In conclusion, to the best of our knowledge, for the first time, the present study confirmed that PWRE effectively inhibits inflammatory cell recruitment, toxic molecules and inflammatory mediators. These effects were in accordance with the inhibition of NF-κB. Overall, the current results demonstrated that PWRE exerts a protective role in pulmonary inflammatory response. These findings suggest that PWRE is a potential anti-inflammatory adjuvant treatment in inflammatory diseases, including COPD.

Funding

This research was supported by the Ministry of Trade, Industry and Energy (MOTIE) and the Korea Institute for the Advancement of Technology (KIAT) (grant no. N0002410, 2017).

Availability of data and materials

All data generated and/or analyzed during the present study are included in this published article.

Authors' contributions

JWL performed the in vivo experiments and wrote the manuscript. HWR contributed to the extraction of P. weinmannifolia roots and contributed to the interpretation of the results. SUL performed the in vitro experiments and contributed to the interpretation of the results. TKO, JKL and TYK contributed to the acquisition of data. MGK, OKK, MOK, SWL, SC, WYL and KSA made substantial contributions to the conception and design of the study, acquisition of data, and the analysis and interpretation of data. SRO designed the study and was involved in revising it critically for important intellectual content. All authors discussed the results and approved the final version of the manuscript.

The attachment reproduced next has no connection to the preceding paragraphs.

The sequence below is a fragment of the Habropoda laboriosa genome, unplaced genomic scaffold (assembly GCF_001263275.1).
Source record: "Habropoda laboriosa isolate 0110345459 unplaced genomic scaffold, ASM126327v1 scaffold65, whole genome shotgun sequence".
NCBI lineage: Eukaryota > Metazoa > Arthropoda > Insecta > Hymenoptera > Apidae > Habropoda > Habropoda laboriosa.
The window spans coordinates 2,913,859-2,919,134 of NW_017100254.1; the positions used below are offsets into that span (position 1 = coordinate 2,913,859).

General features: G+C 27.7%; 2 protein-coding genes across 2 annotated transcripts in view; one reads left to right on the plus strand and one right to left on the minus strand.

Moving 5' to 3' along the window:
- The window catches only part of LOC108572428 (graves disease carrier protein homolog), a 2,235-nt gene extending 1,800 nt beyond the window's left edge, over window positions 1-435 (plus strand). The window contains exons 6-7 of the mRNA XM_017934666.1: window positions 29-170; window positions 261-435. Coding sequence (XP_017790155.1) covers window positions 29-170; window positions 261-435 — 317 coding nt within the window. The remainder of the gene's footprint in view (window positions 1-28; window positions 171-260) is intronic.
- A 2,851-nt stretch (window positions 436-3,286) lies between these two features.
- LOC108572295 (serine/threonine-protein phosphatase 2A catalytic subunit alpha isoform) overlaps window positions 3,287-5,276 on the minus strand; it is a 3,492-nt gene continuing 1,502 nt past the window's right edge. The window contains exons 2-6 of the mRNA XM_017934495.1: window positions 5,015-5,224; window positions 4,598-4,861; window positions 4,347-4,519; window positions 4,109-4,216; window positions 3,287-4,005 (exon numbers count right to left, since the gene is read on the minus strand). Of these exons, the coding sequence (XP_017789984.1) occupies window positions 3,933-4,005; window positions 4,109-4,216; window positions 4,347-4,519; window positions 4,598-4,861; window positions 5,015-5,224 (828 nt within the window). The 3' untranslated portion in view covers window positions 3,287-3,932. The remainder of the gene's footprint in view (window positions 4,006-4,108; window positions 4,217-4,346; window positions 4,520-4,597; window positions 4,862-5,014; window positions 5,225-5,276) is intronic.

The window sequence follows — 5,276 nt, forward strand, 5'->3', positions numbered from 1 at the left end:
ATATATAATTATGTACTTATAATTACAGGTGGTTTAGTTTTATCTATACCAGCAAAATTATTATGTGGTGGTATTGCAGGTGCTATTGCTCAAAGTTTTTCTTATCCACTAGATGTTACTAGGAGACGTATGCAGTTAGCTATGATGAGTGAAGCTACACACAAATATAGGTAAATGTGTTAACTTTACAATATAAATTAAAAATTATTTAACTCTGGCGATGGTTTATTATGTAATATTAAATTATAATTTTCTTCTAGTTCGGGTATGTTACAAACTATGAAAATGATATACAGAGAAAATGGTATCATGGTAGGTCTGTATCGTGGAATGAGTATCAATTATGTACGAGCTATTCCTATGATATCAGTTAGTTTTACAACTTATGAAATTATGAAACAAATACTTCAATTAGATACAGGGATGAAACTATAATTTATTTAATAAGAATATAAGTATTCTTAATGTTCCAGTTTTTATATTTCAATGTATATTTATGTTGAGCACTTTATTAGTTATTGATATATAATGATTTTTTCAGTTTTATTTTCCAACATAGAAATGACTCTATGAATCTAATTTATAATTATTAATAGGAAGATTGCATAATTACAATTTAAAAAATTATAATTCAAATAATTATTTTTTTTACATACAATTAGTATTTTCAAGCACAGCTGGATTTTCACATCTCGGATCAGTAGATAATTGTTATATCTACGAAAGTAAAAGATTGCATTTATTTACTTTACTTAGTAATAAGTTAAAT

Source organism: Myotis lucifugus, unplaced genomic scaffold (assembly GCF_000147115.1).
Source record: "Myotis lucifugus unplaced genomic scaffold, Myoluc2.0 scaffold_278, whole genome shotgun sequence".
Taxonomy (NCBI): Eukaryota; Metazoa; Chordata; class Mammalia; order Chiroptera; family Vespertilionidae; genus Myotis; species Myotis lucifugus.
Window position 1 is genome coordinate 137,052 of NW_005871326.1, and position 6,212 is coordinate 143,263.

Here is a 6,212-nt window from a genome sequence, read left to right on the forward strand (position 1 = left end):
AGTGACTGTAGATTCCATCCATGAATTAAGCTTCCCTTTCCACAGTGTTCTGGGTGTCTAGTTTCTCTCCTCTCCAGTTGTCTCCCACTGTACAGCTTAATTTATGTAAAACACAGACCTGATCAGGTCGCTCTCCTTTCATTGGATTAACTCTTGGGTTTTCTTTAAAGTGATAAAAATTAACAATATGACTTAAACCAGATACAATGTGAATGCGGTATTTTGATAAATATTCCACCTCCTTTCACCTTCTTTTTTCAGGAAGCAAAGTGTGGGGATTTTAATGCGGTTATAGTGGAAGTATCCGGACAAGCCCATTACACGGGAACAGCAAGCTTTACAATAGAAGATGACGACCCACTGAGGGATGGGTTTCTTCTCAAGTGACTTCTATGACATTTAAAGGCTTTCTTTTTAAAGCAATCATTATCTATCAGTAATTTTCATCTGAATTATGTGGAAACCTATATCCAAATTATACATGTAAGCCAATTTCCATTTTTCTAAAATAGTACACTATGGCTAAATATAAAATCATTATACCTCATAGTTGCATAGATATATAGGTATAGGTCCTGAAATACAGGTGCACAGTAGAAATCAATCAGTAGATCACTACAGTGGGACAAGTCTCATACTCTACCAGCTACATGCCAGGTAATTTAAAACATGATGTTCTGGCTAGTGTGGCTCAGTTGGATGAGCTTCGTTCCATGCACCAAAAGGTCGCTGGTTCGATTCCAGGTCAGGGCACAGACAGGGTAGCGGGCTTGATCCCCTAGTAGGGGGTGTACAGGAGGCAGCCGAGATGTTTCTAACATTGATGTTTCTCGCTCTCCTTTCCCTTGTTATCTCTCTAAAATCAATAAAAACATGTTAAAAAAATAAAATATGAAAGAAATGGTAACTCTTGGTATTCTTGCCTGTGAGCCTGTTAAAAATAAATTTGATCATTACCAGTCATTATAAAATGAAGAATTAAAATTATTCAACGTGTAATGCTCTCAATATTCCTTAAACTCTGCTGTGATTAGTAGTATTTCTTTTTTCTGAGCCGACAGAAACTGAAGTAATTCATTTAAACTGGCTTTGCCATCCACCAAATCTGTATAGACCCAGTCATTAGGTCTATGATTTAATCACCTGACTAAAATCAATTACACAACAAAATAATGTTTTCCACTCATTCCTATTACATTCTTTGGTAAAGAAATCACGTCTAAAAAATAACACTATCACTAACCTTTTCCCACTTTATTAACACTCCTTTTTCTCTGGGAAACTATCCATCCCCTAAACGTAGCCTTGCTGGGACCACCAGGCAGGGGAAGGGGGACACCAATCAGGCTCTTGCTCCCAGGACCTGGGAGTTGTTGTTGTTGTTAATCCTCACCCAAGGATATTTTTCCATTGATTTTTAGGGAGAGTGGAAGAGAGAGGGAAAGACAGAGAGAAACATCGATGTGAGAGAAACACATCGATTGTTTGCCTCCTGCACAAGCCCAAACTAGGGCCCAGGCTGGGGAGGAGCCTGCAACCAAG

Ethics approval and consent to participate

All experiments were approved by the Institutional Animal Care and Use Committee of the Korea Research Institute of Bioscience and Biotechnology (Cheongju-si, Korea).

Patient consent for publication

Not applicable.

Competing interests

The authors declare that they have no competing interest.

Acknowledgments

Not applicable.

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September 2019
Volume 44 Issue 3

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Online ISSN:1791-244X

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Copy and paste a formatted citation
APA
Lee, J., Ryu, H.W., Lee, S.U., Kim, M., Kwon, O., Kim, M.O. ... Oh, S. (2019). Pistacia weinmannifolia ameliorates cigarette smoke and lipopolysaccharide‑induced pulmonary inflammation by inhibiting interleukin‑8 production and NF‑κB activation. International Journal of Molecular Medicine, 44, 949-959. https://doi.org/10.3892/ijmm.2019.4247
MLA
Lee, J., Ryu, H. W., Lee, S. U., Kim, M., Kwon, O., Kim, M. O., Oh, T. K., Lee, J. K., Kim, T. Y., Lee, S. W., Choi, S., Li, W., Ahn, K., Oh, S."Pistacia weinmannifolia ameliorates cigarette smoke and lipopolysaccharide‑induced pulmonary inflammation by inhibiting interleukin‑8 production and NF‑κB activation". International Journal of Molecular Medicine 44.3 (2019): 949-959.
Chicago
Lee, J., Ryu, H. W., Lee, S. U., Kim, M., Kwon, O., Kim, M. O., Oh, T. K., Lee, J. K., Kim, T. Y., Lee, S. W., Choi, S., Li, W., Ahn, K., Oh, S."Pistacia weinmannifolia ameliorates cigarette smoke and lipopolysaccharide‑induced pulmonary inflammation by inhibiting interleukin‑8 production and NF‑κB activation". International Journal of Molecular Medicine 44, no. 3 (2019): 949-959. https://doi.org/10.3892/ijmm.2019.4247